I Love the Smell of Freshly Cut Wood

Today, I treated myself and got lost in my workshop to test a new toy. As a treat to myself, I bought one of those genius spot heaters that are supposed to save the world. My workshop gets very cold, and I have to add a couple of layers of clothing when I work there. Why not add a space heater? Anyway, the heater works fine, but only winter will tell. Currently, the temperature outside is in the sixties, and the basement is still warm. Now that I know the thing does function, the real test will come when it is zero degrees outside.

When I finished my Libre project, I closed the shop and went away to do other things, like writing a story that will become a book. Libre is the title of my last Intarsia work depicting a Bald Eagle in descending flight. Libre and I were fast friends from January until August, when I finished the work and hung it under the spotlight. Since then, I’ve learned that three and a half months is sufficient time to get over a love affair with wood. This month (November), I secretly began a new project, but today is the first time I cut wood again. I have decided to use Zebra wood, naturally light-colored wood with brown striations running through it. It is costly, and I learned it is scarce. It is expensive because it is scarce, or it is scarce because it is costly. It doesn’t matter; I only know that I shelled out over a hundred dollars on wood and must go shopping for more.


This is the first Intarsia project I am making that is relatively flat, allowing me to use thinner wood than usual. The thickness will enable me to cut faster. The half-inch Zebra cuts like a hot knife through butter. The problem with cutting fast is that I struggle to stay on the line. The more wiggles there are in a piece, the harder it is to match the wiggles of an adjoining part. So, the benefit of using thin wood is lost because I must cut slowly to get the precision I need to make the art piece look good. I can’t complain because this is why I do what I do. It is a hobby, so it is supposed to take time. After all, what else do I have to do, write a book?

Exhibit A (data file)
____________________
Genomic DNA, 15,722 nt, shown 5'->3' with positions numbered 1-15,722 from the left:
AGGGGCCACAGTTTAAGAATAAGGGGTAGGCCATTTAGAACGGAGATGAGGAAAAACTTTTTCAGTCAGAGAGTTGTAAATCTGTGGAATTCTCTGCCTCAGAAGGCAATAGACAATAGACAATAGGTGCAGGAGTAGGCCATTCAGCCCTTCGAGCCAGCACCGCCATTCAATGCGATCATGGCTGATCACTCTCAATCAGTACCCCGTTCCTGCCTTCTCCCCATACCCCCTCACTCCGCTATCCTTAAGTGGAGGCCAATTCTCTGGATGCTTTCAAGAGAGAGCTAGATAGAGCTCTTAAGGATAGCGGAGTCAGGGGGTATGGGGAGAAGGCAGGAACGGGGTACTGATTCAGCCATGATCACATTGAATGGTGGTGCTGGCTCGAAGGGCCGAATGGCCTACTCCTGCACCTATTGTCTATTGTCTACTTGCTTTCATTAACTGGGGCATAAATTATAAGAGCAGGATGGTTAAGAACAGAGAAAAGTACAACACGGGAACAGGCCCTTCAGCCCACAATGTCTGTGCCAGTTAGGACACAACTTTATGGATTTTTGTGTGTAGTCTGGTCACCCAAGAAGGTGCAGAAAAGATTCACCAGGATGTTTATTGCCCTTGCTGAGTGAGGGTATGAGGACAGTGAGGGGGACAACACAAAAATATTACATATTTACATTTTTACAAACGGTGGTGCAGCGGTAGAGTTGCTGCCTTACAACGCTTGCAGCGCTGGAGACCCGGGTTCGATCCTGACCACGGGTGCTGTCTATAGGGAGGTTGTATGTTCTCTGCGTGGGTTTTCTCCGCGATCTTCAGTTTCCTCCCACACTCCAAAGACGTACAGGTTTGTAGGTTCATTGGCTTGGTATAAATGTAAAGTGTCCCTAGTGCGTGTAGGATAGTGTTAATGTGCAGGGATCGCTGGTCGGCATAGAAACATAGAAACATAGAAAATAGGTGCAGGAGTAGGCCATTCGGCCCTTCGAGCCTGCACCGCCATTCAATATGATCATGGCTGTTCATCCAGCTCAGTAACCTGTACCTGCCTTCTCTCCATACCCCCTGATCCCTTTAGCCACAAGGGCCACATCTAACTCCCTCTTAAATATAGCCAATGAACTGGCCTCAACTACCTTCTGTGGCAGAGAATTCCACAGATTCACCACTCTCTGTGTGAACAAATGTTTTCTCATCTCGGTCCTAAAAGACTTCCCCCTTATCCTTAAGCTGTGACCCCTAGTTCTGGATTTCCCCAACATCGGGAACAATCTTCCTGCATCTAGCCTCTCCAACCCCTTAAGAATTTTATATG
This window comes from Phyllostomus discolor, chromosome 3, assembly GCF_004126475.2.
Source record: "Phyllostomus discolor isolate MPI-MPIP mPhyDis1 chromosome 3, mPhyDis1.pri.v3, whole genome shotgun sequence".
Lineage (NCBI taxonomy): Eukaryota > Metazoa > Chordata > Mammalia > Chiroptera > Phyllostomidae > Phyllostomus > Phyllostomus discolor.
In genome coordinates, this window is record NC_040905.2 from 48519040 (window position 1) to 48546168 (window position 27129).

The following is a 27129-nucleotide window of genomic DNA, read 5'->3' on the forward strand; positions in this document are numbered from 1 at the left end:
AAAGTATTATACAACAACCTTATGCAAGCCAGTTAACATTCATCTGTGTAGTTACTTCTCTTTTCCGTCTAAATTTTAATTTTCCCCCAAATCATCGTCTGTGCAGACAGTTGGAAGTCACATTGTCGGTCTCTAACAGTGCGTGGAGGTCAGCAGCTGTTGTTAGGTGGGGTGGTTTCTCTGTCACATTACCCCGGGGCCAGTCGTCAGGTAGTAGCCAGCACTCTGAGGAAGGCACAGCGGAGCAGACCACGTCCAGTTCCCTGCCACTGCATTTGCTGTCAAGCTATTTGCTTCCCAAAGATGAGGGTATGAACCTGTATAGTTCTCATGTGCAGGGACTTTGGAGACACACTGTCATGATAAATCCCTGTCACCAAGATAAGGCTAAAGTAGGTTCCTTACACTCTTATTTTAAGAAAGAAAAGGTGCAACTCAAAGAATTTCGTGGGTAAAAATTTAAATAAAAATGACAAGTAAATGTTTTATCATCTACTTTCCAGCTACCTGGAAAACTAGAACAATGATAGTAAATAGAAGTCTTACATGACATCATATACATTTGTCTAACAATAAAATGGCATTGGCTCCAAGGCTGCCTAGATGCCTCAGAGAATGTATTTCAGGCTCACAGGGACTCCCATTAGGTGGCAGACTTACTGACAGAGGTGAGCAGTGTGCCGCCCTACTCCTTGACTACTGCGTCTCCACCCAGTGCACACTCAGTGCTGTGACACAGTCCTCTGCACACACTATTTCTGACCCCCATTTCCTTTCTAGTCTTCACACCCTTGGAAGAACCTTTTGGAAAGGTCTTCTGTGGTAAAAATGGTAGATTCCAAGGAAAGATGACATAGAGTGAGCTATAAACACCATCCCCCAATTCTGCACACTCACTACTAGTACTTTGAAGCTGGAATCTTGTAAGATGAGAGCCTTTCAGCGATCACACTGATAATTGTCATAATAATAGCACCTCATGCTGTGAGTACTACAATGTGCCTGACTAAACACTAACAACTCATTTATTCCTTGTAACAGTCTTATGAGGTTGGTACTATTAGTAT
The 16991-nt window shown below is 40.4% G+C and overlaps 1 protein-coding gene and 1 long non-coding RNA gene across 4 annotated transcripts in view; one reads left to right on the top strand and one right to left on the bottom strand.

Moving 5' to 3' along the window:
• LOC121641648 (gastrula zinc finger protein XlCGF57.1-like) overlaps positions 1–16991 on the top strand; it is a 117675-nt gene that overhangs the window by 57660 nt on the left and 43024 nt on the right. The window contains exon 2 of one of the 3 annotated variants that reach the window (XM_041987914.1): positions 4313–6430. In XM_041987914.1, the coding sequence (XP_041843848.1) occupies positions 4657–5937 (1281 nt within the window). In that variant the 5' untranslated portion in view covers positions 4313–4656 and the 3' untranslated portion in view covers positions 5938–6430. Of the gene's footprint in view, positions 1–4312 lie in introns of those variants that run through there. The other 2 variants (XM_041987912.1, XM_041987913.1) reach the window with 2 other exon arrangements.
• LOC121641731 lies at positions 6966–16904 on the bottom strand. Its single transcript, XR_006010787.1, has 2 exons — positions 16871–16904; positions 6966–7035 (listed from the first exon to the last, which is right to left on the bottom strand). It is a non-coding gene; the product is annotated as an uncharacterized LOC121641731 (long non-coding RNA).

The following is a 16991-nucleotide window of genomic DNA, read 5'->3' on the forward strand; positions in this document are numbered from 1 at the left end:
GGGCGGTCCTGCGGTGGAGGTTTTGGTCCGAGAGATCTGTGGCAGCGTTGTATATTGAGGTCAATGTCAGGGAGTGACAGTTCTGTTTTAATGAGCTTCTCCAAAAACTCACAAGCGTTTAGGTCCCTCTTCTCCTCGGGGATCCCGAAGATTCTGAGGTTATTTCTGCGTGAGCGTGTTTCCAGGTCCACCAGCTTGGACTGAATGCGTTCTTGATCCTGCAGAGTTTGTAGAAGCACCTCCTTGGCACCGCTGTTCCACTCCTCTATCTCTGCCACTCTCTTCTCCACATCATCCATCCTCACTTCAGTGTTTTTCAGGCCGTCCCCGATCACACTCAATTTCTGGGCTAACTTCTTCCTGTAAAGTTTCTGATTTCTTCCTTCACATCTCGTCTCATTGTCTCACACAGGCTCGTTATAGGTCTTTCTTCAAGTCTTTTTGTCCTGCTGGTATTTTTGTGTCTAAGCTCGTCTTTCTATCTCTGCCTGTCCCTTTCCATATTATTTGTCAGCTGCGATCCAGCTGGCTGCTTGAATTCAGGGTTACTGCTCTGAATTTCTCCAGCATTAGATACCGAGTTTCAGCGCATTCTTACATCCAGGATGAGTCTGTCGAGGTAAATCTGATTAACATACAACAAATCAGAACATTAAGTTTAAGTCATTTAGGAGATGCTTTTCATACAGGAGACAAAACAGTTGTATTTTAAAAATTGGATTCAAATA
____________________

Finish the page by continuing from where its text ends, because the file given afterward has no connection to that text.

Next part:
6 Responses

  1. I do chess sets. Roman, Celtic, Viking solders 3-4 inches height. If I work every day I can finish 32 piece set in perhaps 13 months. Started when I was 16. Have carved 5 sets as there were long periods of other persuits.

    • Wow! Chess sets are hard, but the variety of pieces must make them exciting to carve. They are all legacy sets. The owners will cherish them and think of you each time they move a piece.

  2. The smell of fresh cut wood takes me back to my childhood when I would build things, but not well, in the woodshop at the Panther Boys Club in Fort Worth. Good memories, all from a smell.

    • We must add to living the good life by paying attention to all of our senses.

  3. When cutting a straight line whether with skill saw or saber saw I clamp a straight edge to the wood and press edge of saw platform flat and hard against the wood marker , cut cut cut away and perfect. I love the smell of wood chips. That’s why I carve in black walnut and cherry

    • Great tip. If only my artwork consisted of straight lines. Usually, it is filled with wiggly ones that have to match other wiggly ones. I see you have added wood carving to your list of accomplishments. I have tried wood carving and can do well, but I haven’t embraced it as a hobby.

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